MSMEs vulnerable to cyber attacks in COVID-19-induced work environment

A new study says 60 per cent of all cyber attacks are aimed at MSMEs

Cyber attack Representational image

When a mid-size company that specialises in designing toys to teach kids engineering skills, was hacked by cyber criminals, it refused to give in. “We will not pay the hefty ransom to get our data back,” it declared. Instead, the company staff went to work manually reconstituting their core systems the hard way, and was back in business four days later.

Of course, the company did lose a tidy sum as the systems breach made it miss sales in the peak festive season of 2015, when the incident happened. The company did scrape through, but many of India’s MSMEs (medium and small businesses) may find the going tough, especially with the COVID-19 pandemic having an equally virulent offshoot in cyberspace. While one report indicates that COVID-related phishing attacks have gone up by a staggering 667 per cent since February this year, India’s cyber security coordinator Rajesh Pant says we are the third most cyber-attacked country in the world.

And the nation’s small and medium businesses are bearing the brunt of it. A new study says 60 per cent of all cyber attacks are aimed at MSMEs, and of these companies, 60 per cent never recover from it.

“MSMEs are among the worst hit,” says Sandip Kumar Panda, co-founder and CEO, InstaSafe, a security solutions provider which operates between Freemont, US and Bengaluru. When the pandemic hit, forcing companies big and small to migrate to work-from-home (WFH), cyber thieves also set out to work. Panda adds, “Large enterprises always have the checks and balances in place to allow remote connectivity. They also had ample resources to enable them to migrate to newer methods of security and connectivity.”

MSMEs, on the other hand, come a cropper here. “They neither have the resources at hand nor the bandwidth to extend remote connectivity securely to their workforce,” points out Panda. Adds Kuntal Shah, director- sales engineering (India & SAARC), Avaya, “Criminal hackers target MSMEs, as often, they would not have complete security setup deployed as per best practices.”

For MSMEs, the danger goes beyond temporary halt to business and transactions. When data lost involves personal information like credit card numbers, the domino-effect to reputation, not to mention customer attrition, can acquire a momentum of its own. There are also liabilities involved when a cyber attack impacts customers and suppliers. Many MSMEs, already fledgling in uncharted waters in these post-lockdown times, may simply not be up to spending time and resources to mend such a blight.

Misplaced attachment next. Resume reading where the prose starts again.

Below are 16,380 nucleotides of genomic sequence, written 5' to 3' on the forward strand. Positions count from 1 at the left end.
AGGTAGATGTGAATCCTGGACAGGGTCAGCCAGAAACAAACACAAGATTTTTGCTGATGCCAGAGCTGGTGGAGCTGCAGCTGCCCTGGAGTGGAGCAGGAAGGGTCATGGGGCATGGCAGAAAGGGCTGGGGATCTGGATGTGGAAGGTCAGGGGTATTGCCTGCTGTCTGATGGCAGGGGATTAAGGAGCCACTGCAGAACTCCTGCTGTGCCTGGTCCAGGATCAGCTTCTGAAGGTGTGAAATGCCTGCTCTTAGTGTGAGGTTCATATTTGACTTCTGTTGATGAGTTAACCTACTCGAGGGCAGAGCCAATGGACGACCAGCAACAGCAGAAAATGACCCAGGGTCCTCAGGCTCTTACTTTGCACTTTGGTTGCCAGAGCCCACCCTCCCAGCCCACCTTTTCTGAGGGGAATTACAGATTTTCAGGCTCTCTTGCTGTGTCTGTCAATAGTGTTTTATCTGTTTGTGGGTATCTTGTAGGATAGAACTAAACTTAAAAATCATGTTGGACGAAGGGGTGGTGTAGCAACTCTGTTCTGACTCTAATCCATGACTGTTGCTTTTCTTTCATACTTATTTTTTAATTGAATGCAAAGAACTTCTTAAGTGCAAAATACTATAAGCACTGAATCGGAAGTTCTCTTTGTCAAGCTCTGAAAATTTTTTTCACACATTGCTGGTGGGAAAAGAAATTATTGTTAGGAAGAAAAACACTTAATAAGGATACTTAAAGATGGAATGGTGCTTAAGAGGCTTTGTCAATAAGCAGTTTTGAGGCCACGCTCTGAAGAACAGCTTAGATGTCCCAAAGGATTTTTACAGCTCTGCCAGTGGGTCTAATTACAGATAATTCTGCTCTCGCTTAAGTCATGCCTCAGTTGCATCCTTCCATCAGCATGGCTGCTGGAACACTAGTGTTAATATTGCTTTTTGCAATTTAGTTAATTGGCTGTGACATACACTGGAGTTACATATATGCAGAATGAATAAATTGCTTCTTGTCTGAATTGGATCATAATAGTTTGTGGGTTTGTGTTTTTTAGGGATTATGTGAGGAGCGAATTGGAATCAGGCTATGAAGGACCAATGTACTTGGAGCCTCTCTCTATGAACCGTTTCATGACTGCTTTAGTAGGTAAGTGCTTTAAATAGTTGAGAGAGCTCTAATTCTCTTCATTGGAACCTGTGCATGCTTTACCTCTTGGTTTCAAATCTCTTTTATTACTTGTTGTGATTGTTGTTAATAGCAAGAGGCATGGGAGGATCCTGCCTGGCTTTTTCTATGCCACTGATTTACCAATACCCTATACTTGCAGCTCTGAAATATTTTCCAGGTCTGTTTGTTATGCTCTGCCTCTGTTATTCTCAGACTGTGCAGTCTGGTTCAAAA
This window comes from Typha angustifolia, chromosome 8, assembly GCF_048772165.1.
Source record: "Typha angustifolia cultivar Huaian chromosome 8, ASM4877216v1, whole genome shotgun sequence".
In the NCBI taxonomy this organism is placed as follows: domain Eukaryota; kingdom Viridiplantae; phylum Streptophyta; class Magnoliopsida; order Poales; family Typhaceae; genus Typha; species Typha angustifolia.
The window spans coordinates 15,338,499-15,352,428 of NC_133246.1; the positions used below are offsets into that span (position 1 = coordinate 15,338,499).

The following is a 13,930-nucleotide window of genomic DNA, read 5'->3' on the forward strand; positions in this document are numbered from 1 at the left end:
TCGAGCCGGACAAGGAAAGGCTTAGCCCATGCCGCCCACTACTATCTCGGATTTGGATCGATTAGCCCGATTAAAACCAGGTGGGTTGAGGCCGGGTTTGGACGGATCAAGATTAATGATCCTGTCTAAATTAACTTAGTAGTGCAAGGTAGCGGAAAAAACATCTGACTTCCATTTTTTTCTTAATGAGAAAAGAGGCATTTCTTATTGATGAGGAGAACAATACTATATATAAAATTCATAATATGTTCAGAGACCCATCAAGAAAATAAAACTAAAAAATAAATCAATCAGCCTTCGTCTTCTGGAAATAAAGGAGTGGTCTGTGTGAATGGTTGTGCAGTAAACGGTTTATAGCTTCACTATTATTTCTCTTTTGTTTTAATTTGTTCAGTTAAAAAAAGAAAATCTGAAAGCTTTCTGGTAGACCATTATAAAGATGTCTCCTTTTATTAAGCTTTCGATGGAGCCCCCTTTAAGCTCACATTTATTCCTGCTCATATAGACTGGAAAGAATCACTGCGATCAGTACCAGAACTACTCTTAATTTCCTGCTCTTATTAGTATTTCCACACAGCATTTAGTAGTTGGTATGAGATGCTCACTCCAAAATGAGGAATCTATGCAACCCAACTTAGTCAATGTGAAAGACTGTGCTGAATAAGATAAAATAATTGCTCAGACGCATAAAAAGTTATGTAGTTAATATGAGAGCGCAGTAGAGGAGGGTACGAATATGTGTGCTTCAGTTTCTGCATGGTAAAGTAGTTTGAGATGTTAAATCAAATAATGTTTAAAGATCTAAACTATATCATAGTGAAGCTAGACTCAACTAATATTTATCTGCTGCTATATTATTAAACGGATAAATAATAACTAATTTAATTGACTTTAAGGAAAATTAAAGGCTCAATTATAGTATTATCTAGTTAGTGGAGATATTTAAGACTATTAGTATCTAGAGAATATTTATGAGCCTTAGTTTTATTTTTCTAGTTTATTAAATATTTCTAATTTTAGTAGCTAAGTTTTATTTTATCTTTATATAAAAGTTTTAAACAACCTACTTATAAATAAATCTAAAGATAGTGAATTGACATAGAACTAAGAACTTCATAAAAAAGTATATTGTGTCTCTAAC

The solution, many experts feel, range from adopting technologies ranging from Cloud services to SD-WAN infrastructure, to better encryption and increased risk surveillance. Check Point, one of the world leaders in cyber security, has come up with a fully-automated cloud platform that enables customers to seamlessly protect all of their cloud deployments and workloads. Many others, including Avaya, have come up with Cloud storage solutions as a 'vaccine' to the security loopholes of office networks in an age when they are remotely accessed.

The likes of Barracuda Networks, meanwhile, pitches for what it calls Software-Defined Wide Area Network (SD-WAN) to secure public cloud. It also indicates that in its survey among 750 Indian executives, more than half said they were worried about security of public cloud storage, while nearly 40 per cent felt it was difficult to integrate cloud with older technology.

But, with the new SANS survey finding that increased use of public clouds is the leading cause of security disruption, the pole position in this cyber security race is still up for grabs. Many feel too-fast-a-migration to cloud and using multiple clouds could be the root cause. “Cloud security can be challenging. However, the real challenge is multi-cloud, as our data continually shows that over 80 per cent of organisations have multiple cloud providers. The goal is one set of policies to rule them all,’ suggests Frank Dickson, program vice-president (security & trust) at IDC.